You can lead a horse to water, but you can't make him talk like Mr. Ed
by rubbing peanut butter on his gums.

[Moderator's note: The month is April, but the date is not the first.
So the article seems to be meant seriously. My own chi-by-eye indicates
that the statistical significance of the period might not be high
enough, but I haven't investigated that in detail. The article mentions
"density variations [in the Earth], affecting G". They must mean
"affecting g". Later in the article, the difference between G and g is
pointed out, but they seem to have got it wrong here. Obviously, if g
varies, one could falsely ascribe it to a varying G, which seems to be
the main point of the article. By chance, I came across an interesting
paper today (see URL below) which asks the question what the probability
is that two measurements bracket the true value (assuming random
errors). Many or most might intuitively think that the probability is
rather high that the true value is between the two measurements, but
actually the probability is one half. (Note that the entire Physics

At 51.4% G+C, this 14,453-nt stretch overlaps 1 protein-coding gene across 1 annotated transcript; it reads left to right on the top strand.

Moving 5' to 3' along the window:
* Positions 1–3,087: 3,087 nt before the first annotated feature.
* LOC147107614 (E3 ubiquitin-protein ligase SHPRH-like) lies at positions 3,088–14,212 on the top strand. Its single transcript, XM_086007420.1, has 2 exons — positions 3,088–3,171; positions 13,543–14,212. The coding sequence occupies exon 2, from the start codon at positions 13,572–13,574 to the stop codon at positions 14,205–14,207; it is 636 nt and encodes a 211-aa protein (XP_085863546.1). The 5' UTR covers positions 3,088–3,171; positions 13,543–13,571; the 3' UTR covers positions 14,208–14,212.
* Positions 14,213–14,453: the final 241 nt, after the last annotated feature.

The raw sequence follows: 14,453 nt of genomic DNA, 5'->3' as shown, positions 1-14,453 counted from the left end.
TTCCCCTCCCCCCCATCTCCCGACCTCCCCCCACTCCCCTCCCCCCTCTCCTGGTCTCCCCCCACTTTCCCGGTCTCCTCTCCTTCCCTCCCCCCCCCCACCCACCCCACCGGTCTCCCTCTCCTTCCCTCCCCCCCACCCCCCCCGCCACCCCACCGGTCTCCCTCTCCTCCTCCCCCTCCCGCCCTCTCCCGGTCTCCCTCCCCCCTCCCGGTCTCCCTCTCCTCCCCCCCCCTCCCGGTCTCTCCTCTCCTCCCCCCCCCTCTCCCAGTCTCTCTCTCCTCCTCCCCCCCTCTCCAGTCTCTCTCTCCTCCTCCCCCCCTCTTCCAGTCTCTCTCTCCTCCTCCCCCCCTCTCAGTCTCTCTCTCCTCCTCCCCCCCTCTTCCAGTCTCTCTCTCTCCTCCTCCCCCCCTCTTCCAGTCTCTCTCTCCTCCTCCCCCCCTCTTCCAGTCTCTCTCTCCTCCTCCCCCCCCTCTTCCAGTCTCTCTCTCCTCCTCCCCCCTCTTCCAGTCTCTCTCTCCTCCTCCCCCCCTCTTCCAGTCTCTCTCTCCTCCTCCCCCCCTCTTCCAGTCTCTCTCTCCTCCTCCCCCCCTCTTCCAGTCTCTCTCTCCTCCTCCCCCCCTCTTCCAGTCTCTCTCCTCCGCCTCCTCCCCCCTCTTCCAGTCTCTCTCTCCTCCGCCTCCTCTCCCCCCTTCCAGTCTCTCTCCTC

Today arXiv is, at least for a while, freely available for those who
register. https://physicstoday.scitation.org/doi/10.1063/1.3057731
-P.H.]

### Steven Carlip

Mar 11, 2021, 2:20:09 AMMar 11
to
On 3/10/21 2:09 AM, Phillip Helbig (undress to reply) wrote:
> How well do we know the value of G?
>
> G is the constant (well, as far as we know) of nature whose value is
> known with the least precision. How well do we know it? Presumably
> only Cavendish-type experiments can measure it directly. Other
> measurements of G, particularly astronomical ones, probably actually
> measure GM, or GMm. In some cases, those quantities might be known to
> more precision than G itself.
>
> Suppose G were to vary with time, or place, or (thinking of something
> like MOND here) with the acceleration in question. Could that be
> detected, or would it be masked by wrong assumptions about the mass(es)
> involved?

The idea that G may vary in time goes back to Dirac's "large